Suzanne Shelton: This one is trickier because the average American kinda doesn’t know how to sniff out greenwashing just yet. We do ask a series of questions related to this, like, “what if you found out your favorite brand who had been advertising itself as green was suddenly slapped with a fine for polluting a nearby river? What would you do? Would you stop buying their product? Would you tell your friends and family to stop buying the product? Or would you keep buying the product?” And about a third go, “eh, I’d keep buying the product.” About a third say, “I would just stop,” and about a third say, “I would tell my friends and family to stop too.” So you could look at that and go, wow, two thirds would stop, and some of those folks would actually proselytize to other people to stop because they would be outraged, like,” you sold me this bill of goods. But the reality maps out that way.” Let’s look at the Volkswagen emission scandal. That was very public.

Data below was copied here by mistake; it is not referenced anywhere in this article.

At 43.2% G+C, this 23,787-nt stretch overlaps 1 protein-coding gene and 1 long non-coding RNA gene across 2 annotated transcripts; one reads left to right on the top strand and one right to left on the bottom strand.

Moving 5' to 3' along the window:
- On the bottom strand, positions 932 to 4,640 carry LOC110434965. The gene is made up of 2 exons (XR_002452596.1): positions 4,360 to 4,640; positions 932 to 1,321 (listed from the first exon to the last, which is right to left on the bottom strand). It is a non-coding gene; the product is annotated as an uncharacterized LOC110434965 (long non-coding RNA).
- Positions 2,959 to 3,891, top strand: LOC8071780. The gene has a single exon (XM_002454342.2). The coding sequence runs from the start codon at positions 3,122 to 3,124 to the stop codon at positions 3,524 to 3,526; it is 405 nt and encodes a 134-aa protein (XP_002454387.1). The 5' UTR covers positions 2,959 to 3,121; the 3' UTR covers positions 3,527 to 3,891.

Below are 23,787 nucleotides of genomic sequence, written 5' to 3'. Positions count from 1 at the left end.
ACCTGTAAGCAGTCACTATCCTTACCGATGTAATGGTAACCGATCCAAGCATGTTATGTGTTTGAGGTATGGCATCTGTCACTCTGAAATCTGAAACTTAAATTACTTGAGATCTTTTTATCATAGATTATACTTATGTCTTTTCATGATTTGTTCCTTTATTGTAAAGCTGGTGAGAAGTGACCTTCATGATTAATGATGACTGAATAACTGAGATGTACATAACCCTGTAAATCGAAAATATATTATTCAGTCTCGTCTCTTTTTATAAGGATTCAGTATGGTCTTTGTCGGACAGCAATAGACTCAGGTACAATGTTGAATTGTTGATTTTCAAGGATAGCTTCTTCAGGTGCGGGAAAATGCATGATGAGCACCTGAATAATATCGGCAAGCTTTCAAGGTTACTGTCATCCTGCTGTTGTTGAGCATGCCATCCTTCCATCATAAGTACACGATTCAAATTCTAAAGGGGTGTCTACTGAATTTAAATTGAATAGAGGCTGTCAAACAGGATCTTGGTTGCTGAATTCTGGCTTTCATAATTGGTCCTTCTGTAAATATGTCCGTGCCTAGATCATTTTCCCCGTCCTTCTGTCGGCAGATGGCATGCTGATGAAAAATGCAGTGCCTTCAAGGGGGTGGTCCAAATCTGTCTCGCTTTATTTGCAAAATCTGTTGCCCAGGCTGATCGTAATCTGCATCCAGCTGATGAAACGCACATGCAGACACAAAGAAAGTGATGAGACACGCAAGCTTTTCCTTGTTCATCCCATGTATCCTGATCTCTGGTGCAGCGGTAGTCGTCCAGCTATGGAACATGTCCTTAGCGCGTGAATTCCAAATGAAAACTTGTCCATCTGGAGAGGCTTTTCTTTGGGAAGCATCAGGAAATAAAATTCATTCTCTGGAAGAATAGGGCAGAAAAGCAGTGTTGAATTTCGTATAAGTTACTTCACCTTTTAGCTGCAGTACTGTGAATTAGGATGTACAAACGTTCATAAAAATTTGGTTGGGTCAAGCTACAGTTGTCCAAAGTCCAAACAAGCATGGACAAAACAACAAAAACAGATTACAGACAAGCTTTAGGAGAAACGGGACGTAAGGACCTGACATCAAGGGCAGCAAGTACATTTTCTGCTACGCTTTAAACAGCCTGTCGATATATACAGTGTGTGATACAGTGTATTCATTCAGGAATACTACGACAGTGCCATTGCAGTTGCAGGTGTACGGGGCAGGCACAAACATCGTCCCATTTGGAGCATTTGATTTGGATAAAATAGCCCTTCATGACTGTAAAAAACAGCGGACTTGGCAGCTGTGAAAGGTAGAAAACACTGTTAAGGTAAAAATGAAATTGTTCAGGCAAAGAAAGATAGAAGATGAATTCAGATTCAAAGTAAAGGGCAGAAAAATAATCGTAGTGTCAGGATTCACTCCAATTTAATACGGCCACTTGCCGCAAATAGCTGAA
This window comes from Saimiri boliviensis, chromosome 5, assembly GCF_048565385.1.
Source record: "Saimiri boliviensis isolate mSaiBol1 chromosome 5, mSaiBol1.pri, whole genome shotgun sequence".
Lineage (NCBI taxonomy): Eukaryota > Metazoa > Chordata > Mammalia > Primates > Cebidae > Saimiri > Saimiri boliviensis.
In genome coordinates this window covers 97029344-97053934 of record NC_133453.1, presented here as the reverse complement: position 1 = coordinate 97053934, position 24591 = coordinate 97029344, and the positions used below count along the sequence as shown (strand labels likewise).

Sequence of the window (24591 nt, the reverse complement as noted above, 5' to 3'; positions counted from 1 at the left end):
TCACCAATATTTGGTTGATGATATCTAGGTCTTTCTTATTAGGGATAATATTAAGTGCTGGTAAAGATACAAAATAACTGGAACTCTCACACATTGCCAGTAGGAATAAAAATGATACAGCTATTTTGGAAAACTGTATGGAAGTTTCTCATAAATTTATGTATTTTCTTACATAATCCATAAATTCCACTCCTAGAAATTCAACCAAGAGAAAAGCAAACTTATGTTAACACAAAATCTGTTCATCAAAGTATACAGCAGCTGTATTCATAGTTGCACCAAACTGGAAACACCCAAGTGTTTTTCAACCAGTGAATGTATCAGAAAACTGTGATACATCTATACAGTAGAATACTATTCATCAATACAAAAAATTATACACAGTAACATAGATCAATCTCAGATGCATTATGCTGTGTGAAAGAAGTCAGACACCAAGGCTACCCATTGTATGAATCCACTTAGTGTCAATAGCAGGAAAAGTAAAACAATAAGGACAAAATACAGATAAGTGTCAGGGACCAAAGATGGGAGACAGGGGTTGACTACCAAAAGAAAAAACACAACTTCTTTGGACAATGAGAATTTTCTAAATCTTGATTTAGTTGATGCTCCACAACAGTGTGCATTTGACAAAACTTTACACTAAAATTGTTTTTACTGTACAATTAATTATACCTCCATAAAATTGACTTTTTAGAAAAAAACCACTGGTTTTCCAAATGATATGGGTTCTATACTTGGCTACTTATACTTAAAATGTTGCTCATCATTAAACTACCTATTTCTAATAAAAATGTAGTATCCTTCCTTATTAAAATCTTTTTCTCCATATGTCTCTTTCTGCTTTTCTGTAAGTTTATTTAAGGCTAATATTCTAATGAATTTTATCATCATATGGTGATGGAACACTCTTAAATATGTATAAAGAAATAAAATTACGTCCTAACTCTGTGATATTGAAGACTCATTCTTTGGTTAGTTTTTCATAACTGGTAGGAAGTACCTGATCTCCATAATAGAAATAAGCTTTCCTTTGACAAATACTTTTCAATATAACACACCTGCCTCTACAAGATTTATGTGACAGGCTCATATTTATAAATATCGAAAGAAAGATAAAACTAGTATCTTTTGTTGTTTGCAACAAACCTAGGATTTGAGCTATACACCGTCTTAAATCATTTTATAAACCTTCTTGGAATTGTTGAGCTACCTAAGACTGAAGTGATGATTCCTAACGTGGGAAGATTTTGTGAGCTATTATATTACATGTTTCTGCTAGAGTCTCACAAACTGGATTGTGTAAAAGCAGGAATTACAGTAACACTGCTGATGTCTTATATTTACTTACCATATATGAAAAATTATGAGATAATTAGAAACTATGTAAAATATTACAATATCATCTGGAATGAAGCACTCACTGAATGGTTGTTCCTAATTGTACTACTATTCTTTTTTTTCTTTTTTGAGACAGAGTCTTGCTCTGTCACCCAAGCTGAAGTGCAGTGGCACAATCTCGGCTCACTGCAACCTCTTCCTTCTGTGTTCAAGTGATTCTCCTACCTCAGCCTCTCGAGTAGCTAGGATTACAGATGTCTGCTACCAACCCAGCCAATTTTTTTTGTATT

Lincoln Payton: Yes.

Suzanne Shelton: I don’t actually think their sales have gone down. I happen to drive a Volkswagen Jetta at the time that I bought because of their clean diesel claims, and so I won’t buy a Volkswagen again. But it doesn’t appear to me that most of my fellow Americans feel the same way. So it is really difficult to get people to really choose differently. About 17% of us we see consistently can give examples of when they’ve put their values where their wallets are, they’ve put their money where their mouth is. And it’s typically the easy ones to avoid because there are easy other options. Like, oh, “well I hate BP because the oil spill, so I’ll go to Shell instead.” So if there’s another option, I can easily shut out the bad actor. But if there’s not another good option, it’s harder to do that.